BLACKROCK INVESTMENT INSTITUTE | JUNE 2019

BlackRock geopolitical risk dashboard

  • Introduction and highlights

    We see geopolitical risk as a material market factor in 2019, especially in an environment of slowing growth and elevated uncertainty about the economic and corporate earnings outlook. Market attention to global geopolitical risk has hit a high. At the center of the geopolitical debate? Increasing rivalry between the U.S. and China across economic, ideological and military dimensions. We take a deep dive into the race between the two countries for global technological leadership.

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    Our geopolitical risk dashboard features both data-driven market attention barometers and judgment-based assessments of our top 10 individual risks. We show the market attention to each risk, assess the likelihood of it occurring over a six-month horizon, and analyze its potential market impact. We adjust the market impact reading for how much each risk may already be priced into markets. The greater the market’s attention to the risk, the lower our estimate of the potential market impact. Key points of our latest update:

    U.S.-China relations have transitioned from strategic cooperation to strategic competition and intense rivalry. Technology is the main game. The U.S. and China are in a race to dominate the industries of the future. Recent steps by the U.S. to ban foreign adversaries from American telecom networks, and to limit the export of U.S. equipment and services to Chinese tech giant Huawei, intensified tensions in recent weeks. These actions, along with retaliatory steps by China, are likely just the beginning. Our take: Restrictions on both U.S. and Chinese technology companies–grounded in both political and security concerns, as well as market concerns—will increase in scope and intensity. And China will double down on indigenous innovation, as the country’s technology sectors begin to decouple—with countries soon forced to choose sides.

    Trade will remain at the center of U.S. foreign policy in 2019. Market attention to our global trade tensions risk has increased over the past month as talks between the U.S. and China unraveled and ratification of the United States Mexico Canada Agreement (USMCA) became more uncertain. We are increasing our assessment of the likelihood of this risk. Tougher rhetoric from both the U.S. and China, tit for tat tariff escalation and increasing tensions over U.S. restrictions on Chinese tech signal a trade war that is getting increasingly difficult to de-escalate. Meanwhile, the recent threat of U.S. tariffs on all Mexican imports dims prospects for the passage of the USMCA before the 2020 elections, and reduces incentives for other countries working to reach a trade deal with the U.S. Global trade tensions could rise further if the U.S. implements tariffs on imported autos and parts from Europe or Japan.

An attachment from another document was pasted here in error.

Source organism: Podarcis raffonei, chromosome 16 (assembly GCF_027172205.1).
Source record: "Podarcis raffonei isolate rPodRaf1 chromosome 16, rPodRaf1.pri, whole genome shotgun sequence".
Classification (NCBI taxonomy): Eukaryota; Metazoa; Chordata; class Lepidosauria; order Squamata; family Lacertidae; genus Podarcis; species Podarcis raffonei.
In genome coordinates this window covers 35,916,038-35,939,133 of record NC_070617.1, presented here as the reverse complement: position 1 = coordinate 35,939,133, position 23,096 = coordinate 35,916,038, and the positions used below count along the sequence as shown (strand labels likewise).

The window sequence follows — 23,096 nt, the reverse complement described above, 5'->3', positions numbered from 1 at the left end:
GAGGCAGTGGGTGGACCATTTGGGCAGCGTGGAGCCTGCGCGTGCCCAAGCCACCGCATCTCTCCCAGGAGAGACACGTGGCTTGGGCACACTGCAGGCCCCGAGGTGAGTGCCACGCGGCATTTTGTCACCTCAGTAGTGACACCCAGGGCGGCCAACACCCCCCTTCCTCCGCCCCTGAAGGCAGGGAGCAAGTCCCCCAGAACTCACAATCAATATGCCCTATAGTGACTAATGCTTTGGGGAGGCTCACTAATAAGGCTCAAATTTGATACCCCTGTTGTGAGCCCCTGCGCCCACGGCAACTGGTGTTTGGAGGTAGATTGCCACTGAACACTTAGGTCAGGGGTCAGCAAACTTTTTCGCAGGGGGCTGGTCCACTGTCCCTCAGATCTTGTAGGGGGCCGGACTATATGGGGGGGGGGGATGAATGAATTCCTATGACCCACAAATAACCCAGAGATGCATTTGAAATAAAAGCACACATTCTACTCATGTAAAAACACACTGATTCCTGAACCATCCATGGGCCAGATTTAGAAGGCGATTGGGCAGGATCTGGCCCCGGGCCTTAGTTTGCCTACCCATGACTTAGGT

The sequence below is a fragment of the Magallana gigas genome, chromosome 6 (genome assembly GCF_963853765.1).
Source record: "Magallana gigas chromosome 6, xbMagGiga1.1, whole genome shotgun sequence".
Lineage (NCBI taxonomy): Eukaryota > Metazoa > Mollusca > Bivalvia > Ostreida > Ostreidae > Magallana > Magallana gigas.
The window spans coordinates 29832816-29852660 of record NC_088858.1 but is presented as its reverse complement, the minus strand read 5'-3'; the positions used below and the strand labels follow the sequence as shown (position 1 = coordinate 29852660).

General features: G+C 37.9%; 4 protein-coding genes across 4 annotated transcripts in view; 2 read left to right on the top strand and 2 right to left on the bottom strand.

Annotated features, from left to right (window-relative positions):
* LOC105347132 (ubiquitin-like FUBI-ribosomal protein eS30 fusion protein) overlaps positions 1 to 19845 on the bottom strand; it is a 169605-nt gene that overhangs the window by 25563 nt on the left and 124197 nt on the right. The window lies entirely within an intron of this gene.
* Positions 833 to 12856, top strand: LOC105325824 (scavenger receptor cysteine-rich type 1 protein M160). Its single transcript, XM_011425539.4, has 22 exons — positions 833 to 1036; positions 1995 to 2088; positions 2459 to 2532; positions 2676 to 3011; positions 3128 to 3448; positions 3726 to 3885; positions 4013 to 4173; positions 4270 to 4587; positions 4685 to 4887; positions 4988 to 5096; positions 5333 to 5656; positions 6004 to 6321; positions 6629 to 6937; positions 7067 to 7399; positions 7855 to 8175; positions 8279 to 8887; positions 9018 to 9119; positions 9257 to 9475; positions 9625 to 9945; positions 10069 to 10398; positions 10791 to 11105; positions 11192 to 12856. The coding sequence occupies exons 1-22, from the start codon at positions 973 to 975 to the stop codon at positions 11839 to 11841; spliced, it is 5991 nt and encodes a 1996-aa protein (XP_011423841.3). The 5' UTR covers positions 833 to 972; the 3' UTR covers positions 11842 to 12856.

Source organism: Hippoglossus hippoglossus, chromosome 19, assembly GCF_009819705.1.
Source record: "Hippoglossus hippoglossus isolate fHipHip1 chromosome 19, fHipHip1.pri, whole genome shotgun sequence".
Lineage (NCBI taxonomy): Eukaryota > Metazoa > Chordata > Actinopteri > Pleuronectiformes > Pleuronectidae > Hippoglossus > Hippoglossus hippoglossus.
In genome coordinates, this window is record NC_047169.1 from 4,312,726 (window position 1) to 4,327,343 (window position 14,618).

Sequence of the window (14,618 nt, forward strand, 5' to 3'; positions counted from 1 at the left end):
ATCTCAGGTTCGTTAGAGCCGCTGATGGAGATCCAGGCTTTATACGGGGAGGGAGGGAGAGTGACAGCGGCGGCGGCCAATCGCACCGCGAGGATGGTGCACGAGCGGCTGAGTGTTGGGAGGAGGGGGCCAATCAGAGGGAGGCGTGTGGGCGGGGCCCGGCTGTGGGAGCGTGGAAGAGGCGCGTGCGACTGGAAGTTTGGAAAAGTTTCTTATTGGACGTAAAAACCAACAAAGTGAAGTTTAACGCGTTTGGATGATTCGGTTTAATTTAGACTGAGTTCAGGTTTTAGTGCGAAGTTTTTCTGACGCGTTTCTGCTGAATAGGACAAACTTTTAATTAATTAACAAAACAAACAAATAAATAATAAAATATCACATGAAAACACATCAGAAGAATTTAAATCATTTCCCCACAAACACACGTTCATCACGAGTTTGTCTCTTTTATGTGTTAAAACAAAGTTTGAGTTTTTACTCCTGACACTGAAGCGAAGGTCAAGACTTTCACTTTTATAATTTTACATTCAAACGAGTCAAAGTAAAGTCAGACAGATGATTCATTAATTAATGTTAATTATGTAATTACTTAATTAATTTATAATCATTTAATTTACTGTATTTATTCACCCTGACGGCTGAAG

Market attention to our Gulf tensions and European fragmentation risks are among the highest on our list. In the Gulf, the U.S. has intensified its maximum pressure campaign against Iran,  putting significant pressure on the Iranian economy and currency. We worry about a descent into general conflict—though view it as unlikely, for now. Escalation on both sides has increased the risk of significant incidents. In Europe, a Brexit delay until October reduces near-term risks, but uncertainty over the long-term UK/EU relationship remains elevated. The leadership change underway has increased the chances of a binary outcome of either a No Brexit or No-deal Brexit. European parliamentary elections delivered a mixed result that saw anti-EU parties, as well as pro-EU Greens and Liberals, gain at the expense of mainstream parties. We expect intense political jockeying over the coming months, with important positions due to be filled. Tensions related to the Italian budget negotiations appear likely to bubble up in the coming months.

    Key updates: We have increased the likelihood of Global trade tensions and keep our assessment of Gulf tensions at a high level. This month, we also introduce likelihood and market impact assessments for our U.S.-China competition and South Asia tensions risks. Our U.S.-China competition risk starts at a high likelihood level, as both the U.S. and China take steps toward technology sector decoupling. We assign a relatively lower likelihood score to our South Asia tensions risk. This follows a landslide victory by Prime Minister Narendra Modi in the Indian elections and a cooling of hostilities between India and Pakistan in recent months.

    The impact of geopolitical shocks has historically tended to be more acute when the economic backdrop is weak, our analysis of asset price reactions to 68 risk events since 1962 shows. This is one reason why we see geopolitical risk as a material market factor in 2019 and beyond, against a backdrop of slowing growth and elevated economic uncertainty. We see U.S. Treasuries and gold providing  a potential buffer against risk asset selloffs triggered by geopolitical crises.

    Tracking geopolitical risks and their market impact is as much an art as a science. We are  continuously updating our risk scenarios and fine-tuning our methodologies. This month, we recalibrated our BGRIs by lengthening the historical baseline against which we measure today’s level of market attention to each particular risk. See Gauging geopolitics of June 2019 for details. Our scenarios  are hypothetical, and our analyses related to market impact are not recommendations to  invest in any particular investment strategy or product.